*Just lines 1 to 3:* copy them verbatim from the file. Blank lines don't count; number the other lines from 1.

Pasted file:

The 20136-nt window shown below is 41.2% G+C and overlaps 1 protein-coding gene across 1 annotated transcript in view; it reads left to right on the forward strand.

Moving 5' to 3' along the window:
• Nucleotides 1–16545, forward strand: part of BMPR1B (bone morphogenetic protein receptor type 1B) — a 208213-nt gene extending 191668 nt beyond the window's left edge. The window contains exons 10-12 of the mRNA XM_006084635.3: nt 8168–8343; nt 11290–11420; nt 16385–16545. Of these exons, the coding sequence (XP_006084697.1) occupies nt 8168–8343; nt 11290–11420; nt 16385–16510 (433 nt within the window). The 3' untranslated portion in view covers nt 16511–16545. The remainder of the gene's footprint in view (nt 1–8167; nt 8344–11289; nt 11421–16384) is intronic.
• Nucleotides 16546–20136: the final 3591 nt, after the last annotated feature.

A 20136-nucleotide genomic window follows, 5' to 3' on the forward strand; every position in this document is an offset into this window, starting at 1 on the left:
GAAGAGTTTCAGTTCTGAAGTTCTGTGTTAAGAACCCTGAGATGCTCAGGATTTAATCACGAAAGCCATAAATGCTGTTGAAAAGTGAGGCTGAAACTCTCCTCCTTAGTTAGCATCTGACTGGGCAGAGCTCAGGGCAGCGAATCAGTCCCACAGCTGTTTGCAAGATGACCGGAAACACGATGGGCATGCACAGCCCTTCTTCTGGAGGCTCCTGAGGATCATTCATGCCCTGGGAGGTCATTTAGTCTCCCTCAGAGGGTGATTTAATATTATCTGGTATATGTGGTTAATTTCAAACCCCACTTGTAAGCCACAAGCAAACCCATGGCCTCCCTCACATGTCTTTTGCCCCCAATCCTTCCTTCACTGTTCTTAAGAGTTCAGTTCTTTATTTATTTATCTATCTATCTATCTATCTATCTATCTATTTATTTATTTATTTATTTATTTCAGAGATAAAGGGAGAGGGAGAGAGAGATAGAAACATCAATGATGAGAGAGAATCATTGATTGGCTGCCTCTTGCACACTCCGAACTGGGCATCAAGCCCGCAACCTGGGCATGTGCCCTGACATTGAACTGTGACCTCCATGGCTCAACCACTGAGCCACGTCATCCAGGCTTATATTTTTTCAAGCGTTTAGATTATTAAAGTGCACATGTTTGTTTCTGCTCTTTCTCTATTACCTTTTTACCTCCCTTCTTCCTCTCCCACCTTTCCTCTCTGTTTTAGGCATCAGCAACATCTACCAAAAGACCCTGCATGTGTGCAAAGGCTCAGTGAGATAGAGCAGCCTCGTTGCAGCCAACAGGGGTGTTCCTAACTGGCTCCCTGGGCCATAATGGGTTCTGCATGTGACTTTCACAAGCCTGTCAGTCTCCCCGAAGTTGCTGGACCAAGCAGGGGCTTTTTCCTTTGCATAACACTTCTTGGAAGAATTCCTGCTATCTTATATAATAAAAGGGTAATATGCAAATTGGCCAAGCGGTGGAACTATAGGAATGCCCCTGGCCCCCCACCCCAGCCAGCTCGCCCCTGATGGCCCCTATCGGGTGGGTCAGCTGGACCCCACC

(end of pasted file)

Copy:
The 20136-nt window shown below is 41.2% G+C and overlaps 1 protein-coding gene across 1 annotated transcript in view; it reads left to right on the forward strand.

Moving 5' to 3' along the window:
• Nucleotides 1–16545, forward strand: part of BMPR1B (bone morphogenetic protein receptor type 1B) — a 208213-nt gene extending 191668 nt beyond the window's left edge. The window contains exons 10-12 of the mRNA XM_006084635.3: nt 8168–8343; nt 11290–11420; nt 16385–16545. Of these exons, the coding sequence (XP_006084697.1) occupies nt 8168–8343; nt 11290–11420; nt 16385–16510 (433 nt within the window). The 3' untranslated portion in view covers nt 16511–16545. The remainder of the gene's footprint in view (nt 1–8167; nt 8344–11289; nt 11421–16384) is intronic.